# Can a problem be solved if there exists no solution for it in any context?

Is finding a solution for a problem in a given context is an attempt to find a solution for the problem in another context?

For example, it seems some of the hardest problems of real analysis were not solved till their solutions were found in the context of geometry.

Update: I think it makes the question more clear if I provide an example. Let's say I want to prove if x+y=x+z, then y=z, where x,y,z $\in F$, where $F$ is a an algebraic field with operation "+". For example for this problem I can think of context where solution exits and that would be the ring of integers. If 1+2=2+1 then I can show 1=1. Now once this solution is found using this context of integers I can now apply this to the original problem in the context of field.

Now what I was asking was that should such a solution exists in some contexts (context as used in example above) for a problem to be solvable.

I do not know the background science behind this but it would be great if references can be introduced so I can get to know the right terminology.

• It may help to rephrase the question a bit. At the moment, it looks almost trivial: if a problem has no solution in any context – i.e., not anywhere – then it has no solution. Presumably, that’s not what you’re getting at, though; so, it would help if you could expand on what you mean by ‘context’, and on what it takes to have a solution in a context. Constructivists hold that you can’t prove ‘There's such-and-such a number’, except by producing a number that indeed is such-and-such. (In particular, you can’t prove it by contradiction.) Is your question related to that viewpoint in any way? – MarkOxford Nov 12 '17 at 13:47
• Do you mean : 'Is the non-solvability of a problem in any context in a given domain an indication that its solution, if any, is to be found in a context in a different domain ?' E.g., does the non-solvabilty of a problem in theology indicate that its solution - or dissolution - belongs to physics ? – Geoffrey Thomas Nov 12 '17 at 14:22
• @MarkOxford By a context I mean something like a domain and by domain I mean something that contains similar objects. For example, an algebraic filed is a domain where objects existing in it share certain characteristic. I think Geoffrey Thomas comment is very close to what I want. – Mathnewbie Nov 12 '17 at 19:52
• @GeoffreyThomas Yes very close to what I want but a solution to a non-solvable problem of theology could exist in physics or any other domain that has not been yet explored or discovered. Of course the domain must have certain characteristics for example there should exist a one-to-one correspondence between the objects of the two domains. – Mathnewbie Nov 12 '17 at 19:55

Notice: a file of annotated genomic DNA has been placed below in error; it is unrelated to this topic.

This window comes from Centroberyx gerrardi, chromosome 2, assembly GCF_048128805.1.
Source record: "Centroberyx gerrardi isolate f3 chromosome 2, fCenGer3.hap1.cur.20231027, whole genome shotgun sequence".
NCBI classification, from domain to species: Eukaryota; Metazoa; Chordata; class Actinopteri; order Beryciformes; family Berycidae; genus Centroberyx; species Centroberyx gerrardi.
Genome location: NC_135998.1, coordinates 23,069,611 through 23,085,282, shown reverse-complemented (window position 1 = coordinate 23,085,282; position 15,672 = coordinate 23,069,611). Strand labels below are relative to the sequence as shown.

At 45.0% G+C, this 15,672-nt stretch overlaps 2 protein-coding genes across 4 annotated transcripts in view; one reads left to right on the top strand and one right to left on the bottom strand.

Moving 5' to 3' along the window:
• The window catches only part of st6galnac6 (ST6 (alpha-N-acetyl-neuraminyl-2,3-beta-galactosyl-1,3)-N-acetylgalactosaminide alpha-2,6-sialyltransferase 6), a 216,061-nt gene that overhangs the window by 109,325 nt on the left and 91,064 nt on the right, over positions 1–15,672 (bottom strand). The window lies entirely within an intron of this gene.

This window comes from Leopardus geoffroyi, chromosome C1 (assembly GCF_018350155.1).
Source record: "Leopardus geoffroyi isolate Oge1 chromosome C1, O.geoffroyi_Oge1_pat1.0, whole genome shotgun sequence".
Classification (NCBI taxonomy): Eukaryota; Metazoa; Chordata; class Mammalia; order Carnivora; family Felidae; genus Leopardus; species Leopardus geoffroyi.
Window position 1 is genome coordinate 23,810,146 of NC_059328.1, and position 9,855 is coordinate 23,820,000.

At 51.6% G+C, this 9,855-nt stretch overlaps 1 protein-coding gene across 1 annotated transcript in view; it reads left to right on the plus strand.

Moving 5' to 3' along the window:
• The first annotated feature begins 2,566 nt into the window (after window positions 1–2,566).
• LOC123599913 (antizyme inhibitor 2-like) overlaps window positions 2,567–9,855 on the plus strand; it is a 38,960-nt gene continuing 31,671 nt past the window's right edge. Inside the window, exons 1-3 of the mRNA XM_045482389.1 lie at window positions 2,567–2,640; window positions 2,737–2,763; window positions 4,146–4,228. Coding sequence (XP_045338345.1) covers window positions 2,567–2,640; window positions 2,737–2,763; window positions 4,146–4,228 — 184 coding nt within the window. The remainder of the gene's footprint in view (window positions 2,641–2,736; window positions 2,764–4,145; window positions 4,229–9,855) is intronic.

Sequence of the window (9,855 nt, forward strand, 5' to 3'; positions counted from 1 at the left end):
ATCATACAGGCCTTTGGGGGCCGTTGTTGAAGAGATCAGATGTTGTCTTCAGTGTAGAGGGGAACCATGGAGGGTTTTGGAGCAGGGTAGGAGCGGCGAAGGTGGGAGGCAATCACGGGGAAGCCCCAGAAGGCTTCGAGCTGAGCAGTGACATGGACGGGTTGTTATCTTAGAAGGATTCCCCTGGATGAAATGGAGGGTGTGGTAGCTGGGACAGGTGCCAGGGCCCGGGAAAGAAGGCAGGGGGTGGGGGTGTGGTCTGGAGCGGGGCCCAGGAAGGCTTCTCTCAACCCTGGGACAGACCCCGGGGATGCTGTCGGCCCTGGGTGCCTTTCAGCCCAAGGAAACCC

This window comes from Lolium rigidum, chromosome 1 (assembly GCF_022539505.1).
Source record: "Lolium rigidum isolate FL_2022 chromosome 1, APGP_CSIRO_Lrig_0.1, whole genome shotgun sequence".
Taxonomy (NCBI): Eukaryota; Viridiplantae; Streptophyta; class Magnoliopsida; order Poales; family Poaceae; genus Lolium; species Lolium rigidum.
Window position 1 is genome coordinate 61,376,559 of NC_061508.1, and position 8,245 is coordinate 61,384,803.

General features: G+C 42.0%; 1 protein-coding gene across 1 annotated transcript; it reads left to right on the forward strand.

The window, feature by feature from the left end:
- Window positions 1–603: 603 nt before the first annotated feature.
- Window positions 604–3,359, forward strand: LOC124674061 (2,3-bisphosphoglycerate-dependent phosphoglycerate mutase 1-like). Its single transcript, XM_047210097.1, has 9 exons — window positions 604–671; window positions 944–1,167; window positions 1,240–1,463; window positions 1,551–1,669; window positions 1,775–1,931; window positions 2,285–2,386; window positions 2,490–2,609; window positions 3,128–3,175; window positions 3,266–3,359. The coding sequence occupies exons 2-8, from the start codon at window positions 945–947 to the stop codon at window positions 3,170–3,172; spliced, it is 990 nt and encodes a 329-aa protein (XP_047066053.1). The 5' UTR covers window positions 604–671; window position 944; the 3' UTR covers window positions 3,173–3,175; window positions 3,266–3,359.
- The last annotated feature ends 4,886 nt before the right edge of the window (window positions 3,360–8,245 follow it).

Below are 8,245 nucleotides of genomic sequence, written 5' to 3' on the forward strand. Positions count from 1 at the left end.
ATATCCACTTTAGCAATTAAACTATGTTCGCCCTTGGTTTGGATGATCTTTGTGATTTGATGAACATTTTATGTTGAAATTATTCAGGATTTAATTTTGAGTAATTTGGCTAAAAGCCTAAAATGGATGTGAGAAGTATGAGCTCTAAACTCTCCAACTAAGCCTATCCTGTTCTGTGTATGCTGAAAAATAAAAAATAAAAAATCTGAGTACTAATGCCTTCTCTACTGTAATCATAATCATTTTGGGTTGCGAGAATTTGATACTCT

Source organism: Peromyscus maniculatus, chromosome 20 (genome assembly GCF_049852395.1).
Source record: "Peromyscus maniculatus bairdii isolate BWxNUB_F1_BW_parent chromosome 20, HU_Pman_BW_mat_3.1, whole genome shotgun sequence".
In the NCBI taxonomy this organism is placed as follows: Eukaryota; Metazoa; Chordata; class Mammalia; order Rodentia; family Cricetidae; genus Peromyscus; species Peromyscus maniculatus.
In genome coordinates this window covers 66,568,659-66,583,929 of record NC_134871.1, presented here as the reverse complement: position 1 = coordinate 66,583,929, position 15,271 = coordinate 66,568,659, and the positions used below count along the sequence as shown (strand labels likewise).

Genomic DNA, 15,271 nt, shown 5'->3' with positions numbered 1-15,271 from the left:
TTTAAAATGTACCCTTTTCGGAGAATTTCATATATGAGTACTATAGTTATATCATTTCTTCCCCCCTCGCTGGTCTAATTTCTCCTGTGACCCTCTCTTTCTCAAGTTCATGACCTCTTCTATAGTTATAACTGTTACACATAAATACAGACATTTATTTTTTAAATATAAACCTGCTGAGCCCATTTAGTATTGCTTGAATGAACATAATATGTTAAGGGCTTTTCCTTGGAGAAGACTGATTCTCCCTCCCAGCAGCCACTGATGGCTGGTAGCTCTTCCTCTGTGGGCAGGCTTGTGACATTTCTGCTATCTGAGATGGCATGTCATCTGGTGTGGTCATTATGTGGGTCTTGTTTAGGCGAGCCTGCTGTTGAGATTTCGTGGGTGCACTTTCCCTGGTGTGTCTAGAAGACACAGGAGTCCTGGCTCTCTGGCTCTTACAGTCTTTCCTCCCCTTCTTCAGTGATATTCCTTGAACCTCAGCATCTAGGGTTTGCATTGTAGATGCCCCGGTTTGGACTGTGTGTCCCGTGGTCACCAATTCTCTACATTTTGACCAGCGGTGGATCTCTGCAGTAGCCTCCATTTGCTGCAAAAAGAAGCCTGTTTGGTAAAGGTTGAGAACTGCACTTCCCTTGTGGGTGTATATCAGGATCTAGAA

• I suppose I still don’t really understand the question. If a problem has no solution in any domain, then where would the solution be? Are there sets that aren’t domains, because their elements aren’t similar enough to one another? Or is the idea that there are ‘meta-domains’ or 2nd-order domains? If we find no solution in any of the 1st-order domains of a particular 2nd-order domain, then we might move on to a different 2nd-order domain and look through its 1st-order domains for a solution. – MarkOxford Nov 12 '17 at 21:00

To answer the second part of your question 'it seems that the solution was found and then the question answered' Yes, that is the way it's done most of the time because it is much simpler once you know the outcome. You can simply do Sherlock Holmes eliminate all the impossible until all you're left with is the possible. And that would be a good approach I would say it is a better way than how scientists handle problems today. They did not eliminate the possible they actually attempted to explain reality with the possible even though it is impossible, such as dark energy and basically everything else in science

If a problem is worth having, it can be solved. You seem to be talking about how new techniques have been needed to solve seemingly insoluble problems, like say Fermat's last theorem.

There seem to be mistakes in tense or spelling that make your question confusing, and I am struggling to understand what you are actually asking.

It puts me in mind of how for Newton it was essential to put his theorems and proofs in geometric forms, as geometry was considered most fundamental of maths by the Greeks. Even though, this was difficult and awkward to do and made it harder to see the implications of what he did. Soon after geometry lost it's 'supremacy'.

To what extent does the world divide cleanly into distinct contexts? In the end isn't there only one context, our minds, which unify all contexts? We switch language-game to adapt to each

If I correctly understand your mathematical example, then mathematics provides many examples of the following type:

A problem has no solution in the context, where the problem is stated. But the problem has a solution in a broader context.

For example take the problem:

1) Find all solutions of the quadratic equation x^2+1=0.

The problem is stated in the context of real numbers. But the problem has no real solutions. Instead the problem has two solution, namely +i and -i, from the context of complex numbers.

2) Similarly, take the problem: Find all solutions of the quadratic equation x^2-2=0. The problem has no solution in the rational numbers, but it has two solutions in the real numbers.